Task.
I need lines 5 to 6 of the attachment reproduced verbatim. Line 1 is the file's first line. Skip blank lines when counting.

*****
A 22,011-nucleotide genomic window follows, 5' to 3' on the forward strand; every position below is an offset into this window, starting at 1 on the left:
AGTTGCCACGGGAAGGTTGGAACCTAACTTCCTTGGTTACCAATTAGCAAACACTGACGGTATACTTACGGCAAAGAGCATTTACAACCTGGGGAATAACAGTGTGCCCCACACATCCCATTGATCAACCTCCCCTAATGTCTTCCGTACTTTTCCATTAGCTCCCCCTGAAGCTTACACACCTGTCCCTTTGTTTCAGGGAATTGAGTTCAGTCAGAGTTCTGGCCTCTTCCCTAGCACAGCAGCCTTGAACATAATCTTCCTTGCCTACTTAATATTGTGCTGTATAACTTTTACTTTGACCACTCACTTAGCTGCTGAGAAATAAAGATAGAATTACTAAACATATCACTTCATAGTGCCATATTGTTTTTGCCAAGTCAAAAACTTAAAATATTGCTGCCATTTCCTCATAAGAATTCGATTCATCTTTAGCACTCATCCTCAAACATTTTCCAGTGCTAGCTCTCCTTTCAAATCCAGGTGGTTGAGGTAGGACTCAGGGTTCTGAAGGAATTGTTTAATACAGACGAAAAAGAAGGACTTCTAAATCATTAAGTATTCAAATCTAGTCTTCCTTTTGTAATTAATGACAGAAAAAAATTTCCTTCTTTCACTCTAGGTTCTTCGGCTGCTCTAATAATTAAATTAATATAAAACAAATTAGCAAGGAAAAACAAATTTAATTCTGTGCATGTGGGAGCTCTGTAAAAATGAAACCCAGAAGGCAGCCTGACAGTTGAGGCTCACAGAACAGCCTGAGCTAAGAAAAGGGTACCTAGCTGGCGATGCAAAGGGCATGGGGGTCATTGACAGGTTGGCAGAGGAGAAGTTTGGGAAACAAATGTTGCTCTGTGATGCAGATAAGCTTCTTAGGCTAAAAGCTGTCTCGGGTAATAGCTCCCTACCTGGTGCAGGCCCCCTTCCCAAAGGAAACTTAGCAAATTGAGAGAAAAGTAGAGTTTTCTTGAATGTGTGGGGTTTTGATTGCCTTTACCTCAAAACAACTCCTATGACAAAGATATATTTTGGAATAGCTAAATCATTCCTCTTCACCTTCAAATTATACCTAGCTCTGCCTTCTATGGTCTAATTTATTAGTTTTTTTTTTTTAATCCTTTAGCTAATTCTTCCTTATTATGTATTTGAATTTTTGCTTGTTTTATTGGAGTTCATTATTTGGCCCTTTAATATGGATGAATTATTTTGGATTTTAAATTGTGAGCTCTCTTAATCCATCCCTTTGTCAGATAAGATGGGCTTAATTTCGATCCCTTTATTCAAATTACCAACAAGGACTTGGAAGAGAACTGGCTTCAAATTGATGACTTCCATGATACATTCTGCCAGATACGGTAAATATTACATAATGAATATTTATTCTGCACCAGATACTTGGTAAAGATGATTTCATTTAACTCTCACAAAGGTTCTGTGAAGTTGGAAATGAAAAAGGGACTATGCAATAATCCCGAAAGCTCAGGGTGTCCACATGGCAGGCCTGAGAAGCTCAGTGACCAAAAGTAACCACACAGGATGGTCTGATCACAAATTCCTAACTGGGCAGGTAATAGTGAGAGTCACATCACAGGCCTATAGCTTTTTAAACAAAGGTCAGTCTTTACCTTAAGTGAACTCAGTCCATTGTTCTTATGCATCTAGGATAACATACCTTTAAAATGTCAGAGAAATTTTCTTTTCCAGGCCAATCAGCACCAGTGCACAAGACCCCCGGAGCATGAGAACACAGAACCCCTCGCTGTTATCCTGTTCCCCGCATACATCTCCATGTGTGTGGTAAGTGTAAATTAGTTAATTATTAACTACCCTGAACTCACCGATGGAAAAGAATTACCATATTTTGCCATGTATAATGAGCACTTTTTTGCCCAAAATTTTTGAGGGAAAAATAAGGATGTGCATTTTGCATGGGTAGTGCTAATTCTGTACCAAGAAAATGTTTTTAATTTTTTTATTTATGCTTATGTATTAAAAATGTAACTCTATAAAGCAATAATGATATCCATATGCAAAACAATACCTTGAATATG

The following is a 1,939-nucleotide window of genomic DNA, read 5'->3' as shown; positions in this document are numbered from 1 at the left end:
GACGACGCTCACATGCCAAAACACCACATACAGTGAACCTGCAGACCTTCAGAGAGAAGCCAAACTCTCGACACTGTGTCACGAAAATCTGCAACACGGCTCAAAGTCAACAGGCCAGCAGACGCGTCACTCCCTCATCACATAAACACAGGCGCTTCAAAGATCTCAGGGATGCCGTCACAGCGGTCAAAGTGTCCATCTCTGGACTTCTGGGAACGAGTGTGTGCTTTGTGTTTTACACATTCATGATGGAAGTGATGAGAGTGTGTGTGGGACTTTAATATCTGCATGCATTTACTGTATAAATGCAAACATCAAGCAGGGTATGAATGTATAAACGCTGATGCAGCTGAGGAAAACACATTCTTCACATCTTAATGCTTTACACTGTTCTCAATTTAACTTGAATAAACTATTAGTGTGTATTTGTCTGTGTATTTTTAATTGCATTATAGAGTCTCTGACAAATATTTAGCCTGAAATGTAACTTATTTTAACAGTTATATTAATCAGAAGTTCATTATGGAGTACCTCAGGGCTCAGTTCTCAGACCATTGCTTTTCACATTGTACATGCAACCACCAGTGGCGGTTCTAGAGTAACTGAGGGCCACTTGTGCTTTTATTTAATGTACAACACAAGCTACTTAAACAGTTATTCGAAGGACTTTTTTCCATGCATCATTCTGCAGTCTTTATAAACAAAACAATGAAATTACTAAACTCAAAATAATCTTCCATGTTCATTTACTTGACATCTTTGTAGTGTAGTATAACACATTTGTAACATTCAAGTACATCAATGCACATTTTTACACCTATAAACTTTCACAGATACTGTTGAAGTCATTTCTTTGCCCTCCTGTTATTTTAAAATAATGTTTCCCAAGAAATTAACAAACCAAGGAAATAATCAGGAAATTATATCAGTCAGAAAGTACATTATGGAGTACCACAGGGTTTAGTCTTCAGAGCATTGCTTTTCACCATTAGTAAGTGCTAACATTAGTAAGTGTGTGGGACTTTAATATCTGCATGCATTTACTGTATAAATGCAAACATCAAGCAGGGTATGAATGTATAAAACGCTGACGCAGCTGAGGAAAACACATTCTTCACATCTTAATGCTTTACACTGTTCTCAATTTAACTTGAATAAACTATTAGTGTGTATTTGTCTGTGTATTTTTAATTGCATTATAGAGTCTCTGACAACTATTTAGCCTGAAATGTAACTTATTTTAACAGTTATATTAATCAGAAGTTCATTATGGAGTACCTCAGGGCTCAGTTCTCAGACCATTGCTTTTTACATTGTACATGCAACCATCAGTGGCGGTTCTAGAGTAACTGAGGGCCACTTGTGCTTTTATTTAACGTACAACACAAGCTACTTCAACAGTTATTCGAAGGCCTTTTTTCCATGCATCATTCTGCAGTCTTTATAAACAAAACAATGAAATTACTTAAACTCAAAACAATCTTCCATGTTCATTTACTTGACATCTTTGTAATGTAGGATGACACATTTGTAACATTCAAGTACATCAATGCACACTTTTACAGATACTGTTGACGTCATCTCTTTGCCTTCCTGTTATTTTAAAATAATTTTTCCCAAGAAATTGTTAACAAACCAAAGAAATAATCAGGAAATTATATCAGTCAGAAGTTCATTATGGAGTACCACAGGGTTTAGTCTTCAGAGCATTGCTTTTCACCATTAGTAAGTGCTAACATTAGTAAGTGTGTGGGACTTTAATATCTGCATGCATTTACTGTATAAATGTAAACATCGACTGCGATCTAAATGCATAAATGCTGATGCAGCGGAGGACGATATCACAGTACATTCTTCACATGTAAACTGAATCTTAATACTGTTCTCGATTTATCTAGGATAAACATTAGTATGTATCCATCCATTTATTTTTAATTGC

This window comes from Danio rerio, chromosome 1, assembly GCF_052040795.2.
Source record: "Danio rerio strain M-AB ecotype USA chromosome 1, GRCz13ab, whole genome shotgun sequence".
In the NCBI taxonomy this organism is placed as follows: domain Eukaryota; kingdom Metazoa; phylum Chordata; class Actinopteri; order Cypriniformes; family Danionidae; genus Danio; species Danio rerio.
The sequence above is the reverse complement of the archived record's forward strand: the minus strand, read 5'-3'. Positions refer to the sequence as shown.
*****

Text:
This window comes from Danio rerio, chromosome 1, assembly GCF_052040795.2.
Source record: "Danio rerio strain M-AB ecotype USA chromosome 1, GRCz13ab, whole genome shotgun sequence".